For Immediate Release: July 16, 2021
Press Release by:
Councilmember Kelly Takaya King
Maui County Council
Councilmember King: County should end Clean Water Act case
KIHEI, Hawaiʻi—One day after federal Judge Susan Oki Mollway issued an order requiring Maui County to get discharge permits for Lahaina injection wells under the Clean Water Act,Councilmember Kelly Takaya King said today she urges Mayor Michael P. Victorino to not appeal the decision.
“Yesterday’s ruling should be our final wakeup call,” King said about the case of Hawaii Wildlife Fund v. County of Maui. “The issue has been clarified, and there is no reason to appeal or prolong the inevitable.”
On Sept. 20, 2019, the Maui County Council voted 5-4 to approve a settlement and withdraw the county from its then-pending appeal to the U.S. Supreme Court case. In a letter on Oct. 18, 2019, the mayor announced his decision not to exercise the authority to settle the case, citing risks of “staggering costs of retrofitting treatment plants.”
King noted the plaintiffs, represented by attorneys at Earthjustice, now have prevailed twice in U.S. District Court in Honolulu, once at the 9th Circuit Court of Appeals and, in landmark ruling once at the U.S. Supreme Court on April 23, 2020, at a cost of millions of dollars to county taxpayers.
According to news stories, county attorneys argued only 2% of the wastewater flowing through two of its injection wells were measured for pollutants at monitoring sites along the shoreline.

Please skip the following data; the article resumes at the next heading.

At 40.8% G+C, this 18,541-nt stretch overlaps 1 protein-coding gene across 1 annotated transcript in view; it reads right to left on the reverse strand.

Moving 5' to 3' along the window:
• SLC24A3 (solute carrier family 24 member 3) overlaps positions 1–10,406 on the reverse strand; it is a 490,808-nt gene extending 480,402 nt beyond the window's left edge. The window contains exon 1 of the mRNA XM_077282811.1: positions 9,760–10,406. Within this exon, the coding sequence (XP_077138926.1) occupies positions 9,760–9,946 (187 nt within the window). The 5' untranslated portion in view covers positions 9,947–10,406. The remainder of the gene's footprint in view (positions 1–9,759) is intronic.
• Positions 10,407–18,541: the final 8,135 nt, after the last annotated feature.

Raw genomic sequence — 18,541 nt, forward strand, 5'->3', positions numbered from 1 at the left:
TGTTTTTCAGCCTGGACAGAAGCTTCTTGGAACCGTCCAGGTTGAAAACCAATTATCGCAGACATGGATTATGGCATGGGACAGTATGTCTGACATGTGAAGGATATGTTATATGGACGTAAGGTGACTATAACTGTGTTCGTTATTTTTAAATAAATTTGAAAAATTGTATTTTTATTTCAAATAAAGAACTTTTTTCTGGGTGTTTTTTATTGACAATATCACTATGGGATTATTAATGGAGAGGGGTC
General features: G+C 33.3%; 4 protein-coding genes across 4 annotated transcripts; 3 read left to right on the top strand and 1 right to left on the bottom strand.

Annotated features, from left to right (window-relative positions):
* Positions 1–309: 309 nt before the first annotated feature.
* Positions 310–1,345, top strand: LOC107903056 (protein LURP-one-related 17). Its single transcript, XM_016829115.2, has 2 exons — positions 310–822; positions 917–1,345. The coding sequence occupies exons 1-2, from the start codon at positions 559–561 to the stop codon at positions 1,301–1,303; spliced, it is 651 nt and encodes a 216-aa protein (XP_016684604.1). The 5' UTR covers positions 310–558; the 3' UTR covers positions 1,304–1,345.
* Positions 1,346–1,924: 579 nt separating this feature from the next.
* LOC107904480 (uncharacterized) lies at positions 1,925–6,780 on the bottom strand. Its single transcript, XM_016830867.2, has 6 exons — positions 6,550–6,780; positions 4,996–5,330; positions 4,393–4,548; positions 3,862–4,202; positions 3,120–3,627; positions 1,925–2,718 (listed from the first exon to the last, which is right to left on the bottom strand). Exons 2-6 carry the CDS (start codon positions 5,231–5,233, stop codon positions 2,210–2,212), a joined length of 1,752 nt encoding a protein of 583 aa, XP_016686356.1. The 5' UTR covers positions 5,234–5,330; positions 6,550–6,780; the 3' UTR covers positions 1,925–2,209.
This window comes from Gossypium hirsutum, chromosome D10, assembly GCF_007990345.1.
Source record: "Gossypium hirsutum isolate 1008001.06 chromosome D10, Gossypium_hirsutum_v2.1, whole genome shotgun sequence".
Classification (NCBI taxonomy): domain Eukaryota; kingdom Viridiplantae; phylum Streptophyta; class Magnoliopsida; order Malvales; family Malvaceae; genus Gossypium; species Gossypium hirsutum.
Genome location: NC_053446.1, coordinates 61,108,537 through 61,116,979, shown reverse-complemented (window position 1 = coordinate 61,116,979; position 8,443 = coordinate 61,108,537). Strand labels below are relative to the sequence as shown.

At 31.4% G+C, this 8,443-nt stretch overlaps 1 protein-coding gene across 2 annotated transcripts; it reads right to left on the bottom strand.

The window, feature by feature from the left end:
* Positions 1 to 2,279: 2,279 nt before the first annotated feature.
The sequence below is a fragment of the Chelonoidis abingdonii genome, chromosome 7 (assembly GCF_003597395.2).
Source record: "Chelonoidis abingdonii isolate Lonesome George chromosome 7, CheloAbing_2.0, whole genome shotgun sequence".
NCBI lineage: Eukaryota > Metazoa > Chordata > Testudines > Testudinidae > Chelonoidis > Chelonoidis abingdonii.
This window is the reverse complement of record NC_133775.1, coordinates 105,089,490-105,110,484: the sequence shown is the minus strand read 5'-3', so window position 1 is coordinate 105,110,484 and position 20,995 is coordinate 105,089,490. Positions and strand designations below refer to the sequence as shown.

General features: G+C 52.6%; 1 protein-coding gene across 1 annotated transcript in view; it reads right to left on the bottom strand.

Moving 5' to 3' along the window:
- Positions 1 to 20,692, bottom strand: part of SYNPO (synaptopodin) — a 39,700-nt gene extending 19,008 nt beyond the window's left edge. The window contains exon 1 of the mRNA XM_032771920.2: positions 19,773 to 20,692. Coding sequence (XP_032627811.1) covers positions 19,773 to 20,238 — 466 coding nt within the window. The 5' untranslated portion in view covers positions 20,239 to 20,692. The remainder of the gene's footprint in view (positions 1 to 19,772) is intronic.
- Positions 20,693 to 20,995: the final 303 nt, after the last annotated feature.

In her written opinion, Judge Mollway said a significant amount of pollutants enter the ocean, regardless if they are diluted. She used an analogy of the coronavirus pandemic to debunk the county’s 2% argument, noting that even a small fraction of millions of gallons of wastewater is still a high volume of pollution.
“This country has a population of over 300 million,” Mollway wrote. “If 2 percent of the population died from COVID-19, that would represent more than 6 million individuals.
“Just because 98 percent of the population survived would not mean that the federal government should leave entirely unregulated all matters relating to COVID-19.”
“The main message from this case is that we hope we can learn from this experience for the future, and we shouldn’t waste precious time and resources fighting with our own residents who have legitimate concerns about the environment,” said King, who is in her third term holding the council seat for the South Maui residency area.
“We should be collaborating with experts and advocates on solutions to move forward and obtain necessary permits, instead of continuing to fight in court for the right to pollute.”
Yesterday’s ruling can be found at https://tinyurl.com/tfs3p6tj.